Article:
Flow is an immersive experience of focused thought, forgotten time, and is absent of self-consciousness (1). The mind acts as an adaptive camera lens, widening and focusing in response to new information. You’re most likely to slip into flow state when success is possible, but not a given. It’s the feeling of potential - that soon you’ll master something new and you might think, “I got this.”

Flow state isn’t just a great experience, it’s a way to increase connection to personal goals, feel more positive and energetic, and offset the burden of self-control (2).  

Grow your flow

Before beginning a task, find a way to challenge yourself. What specific thing can you improve on in the next hour? Maybe you can perfect the musicality of a passage on the piano, or challenge yourself to think about a tough math problem in several new ways. Choose goals that are about improving your skills, not about your performance relative to others (3). Set goals that might be just out of reach.

People of the interwebs are always going on about how we live in an age of distraction, bombarded by the beeps and boops of technology, bazillions of advertisements, the faster pace of our lives, and the growing population. Maybe we are more distracted, maybe we aren’t. Either way, we could all benefit from practiced concentration.

Distraction is the enemy of flow state. This experience is something that requires deep mental processing. By splitting attention among tasks, you could be cheating yourself out of an experience that can make your goals more fulfilling and connected to your psychological needs.

But never fear! You can practice concentration skills through meditation and other immersive tasks like reading books made out of paper. Research shows that we process things on paper more deeply than when we read them on screens (4). Treat your concentration ability as a valuable skill that requires maintenance and practice.

Put down your phone, turn off the TV, tell whoever you live with to leave you alone (in a more tactful way, obviously), and tell your pet ferret (probably named Phineas) that fetch will have to wait.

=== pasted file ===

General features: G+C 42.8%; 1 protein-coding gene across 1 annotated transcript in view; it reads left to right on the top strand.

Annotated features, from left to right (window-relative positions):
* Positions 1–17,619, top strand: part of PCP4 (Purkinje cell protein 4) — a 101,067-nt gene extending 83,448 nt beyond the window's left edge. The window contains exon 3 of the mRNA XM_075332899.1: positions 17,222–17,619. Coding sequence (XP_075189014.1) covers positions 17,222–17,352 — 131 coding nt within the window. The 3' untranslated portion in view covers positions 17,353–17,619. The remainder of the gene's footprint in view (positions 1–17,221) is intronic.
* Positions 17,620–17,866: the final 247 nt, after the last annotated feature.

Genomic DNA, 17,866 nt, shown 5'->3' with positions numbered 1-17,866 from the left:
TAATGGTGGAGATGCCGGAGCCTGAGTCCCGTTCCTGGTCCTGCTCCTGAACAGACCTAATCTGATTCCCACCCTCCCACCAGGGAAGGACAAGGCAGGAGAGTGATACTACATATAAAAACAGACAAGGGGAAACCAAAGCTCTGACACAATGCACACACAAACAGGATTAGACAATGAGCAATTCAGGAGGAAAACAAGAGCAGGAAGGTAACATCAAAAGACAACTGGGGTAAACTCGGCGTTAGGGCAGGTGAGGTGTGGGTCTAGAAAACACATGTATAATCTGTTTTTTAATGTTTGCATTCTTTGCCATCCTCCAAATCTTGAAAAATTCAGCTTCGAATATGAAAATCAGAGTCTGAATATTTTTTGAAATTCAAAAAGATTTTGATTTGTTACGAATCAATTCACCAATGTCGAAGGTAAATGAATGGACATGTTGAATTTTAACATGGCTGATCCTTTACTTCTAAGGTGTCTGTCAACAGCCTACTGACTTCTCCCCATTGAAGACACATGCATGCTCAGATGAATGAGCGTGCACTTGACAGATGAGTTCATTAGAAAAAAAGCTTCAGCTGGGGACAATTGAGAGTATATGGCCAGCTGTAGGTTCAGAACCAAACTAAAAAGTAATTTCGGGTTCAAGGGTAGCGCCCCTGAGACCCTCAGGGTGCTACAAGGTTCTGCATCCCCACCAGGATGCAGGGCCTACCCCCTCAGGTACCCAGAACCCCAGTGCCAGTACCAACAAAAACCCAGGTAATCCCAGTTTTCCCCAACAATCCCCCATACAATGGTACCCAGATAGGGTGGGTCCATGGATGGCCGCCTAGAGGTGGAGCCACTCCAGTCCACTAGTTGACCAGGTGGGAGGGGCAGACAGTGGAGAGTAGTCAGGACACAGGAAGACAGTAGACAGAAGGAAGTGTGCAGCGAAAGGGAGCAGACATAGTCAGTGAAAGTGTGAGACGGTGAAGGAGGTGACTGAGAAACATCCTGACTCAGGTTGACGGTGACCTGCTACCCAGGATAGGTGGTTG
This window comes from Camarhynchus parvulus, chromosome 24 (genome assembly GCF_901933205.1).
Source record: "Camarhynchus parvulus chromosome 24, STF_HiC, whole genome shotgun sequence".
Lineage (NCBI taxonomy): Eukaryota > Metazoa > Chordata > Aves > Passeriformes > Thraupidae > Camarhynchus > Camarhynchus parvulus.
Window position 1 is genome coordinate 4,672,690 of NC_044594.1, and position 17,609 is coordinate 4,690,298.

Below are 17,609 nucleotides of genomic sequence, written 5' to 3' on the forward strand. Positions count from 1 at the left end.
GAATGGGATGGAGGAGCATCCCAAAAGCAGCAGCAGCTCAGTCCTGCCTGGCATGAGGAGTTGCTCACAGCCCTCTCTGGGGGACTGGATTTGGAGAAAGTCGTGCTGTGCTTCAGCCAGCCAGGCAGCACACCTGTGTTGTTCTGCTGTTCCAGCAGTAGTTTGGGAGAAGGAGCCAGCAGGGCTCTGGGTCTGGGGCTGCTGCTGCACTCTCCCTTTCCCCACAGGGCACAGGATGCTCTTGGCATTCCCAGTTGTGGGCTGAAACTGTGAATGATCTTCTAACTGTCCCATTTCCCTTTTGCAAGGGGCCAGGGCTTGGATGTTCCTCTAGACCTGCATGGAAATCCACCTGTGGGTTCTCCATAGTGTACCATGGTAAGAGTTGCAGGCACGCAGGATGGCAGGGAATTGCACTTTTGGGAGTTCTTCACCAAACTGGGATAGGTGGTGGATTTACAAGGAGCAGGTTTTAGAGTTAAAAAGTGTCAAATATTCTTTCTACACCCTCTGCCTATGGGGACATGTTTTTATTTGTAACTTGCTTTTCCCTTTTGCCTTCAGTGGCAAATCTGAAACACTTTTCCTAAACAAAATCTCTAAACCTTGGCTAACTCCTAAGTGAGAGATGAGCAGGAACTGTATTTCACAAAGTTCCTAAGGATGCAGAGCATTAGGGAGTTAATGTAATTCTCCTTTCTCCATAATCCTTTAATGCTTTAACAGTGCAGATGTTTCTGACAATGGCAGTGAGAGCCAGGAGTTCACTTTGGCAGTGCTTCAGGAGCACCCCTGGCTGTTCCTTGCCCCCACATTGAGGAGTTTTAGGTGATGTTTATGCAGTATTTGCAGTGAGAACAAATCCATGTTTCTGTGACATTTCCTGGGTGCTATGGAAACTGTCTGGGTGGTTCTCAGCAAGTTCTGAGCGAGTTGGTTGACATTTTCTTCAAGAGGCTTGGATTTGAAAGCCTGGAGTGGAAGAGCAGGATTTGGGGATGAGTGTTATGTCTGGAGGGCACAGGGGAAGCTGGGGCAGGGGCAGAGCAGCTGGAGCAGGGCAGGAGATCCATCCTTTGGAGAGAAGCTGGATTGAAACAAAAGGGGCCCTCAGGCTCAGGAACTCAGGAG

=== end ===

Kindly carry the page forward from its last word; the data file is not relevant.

Be patient with yourself, and be consistent. If you’re used to succumbing to distraction, then it will take practice and time to overcome that habit. You also can’t force flow, all you can do is set up your environment and actions to support it. If you practice, trust that flow will happen.

P.S. If any of you are getting a pet ferret, please name it Phineas because that is a seriously awesome name for a ferret, boy or girl.


1. Ullén, F., de Manzano, Ö., Almeida, R., Magnusson, P. K. E., Pedersen, N. L., Nakamura, J., Csíkszentmihályi, M., & Madison, G. (2012). Proneness for psychological flow in everyday life: Associations with personality and intelligence. Personality and Individual Differences, 52, 167-172.

2. Muraven, M., Gagné, M., & Roseman, H. (2008). Helpful self-control: Autonomy support, vitality, and depletion. Journal of Experimental Social Psychology, 44, 573-585.

3. Elliott, E. S., & Dweck, C. S. (1988). Goals: An approach to motivation and achievement. Journal of Personality and Social Psychology, 54, 5-12.

Mangen, A., Walgermo, B. R., & Bronnick, K. (2013). Reading linear texts on paper versus computer screen: Effects on reading comprehension. International Journal of Educational Research, 58, 61-68.

AuthorTara Giller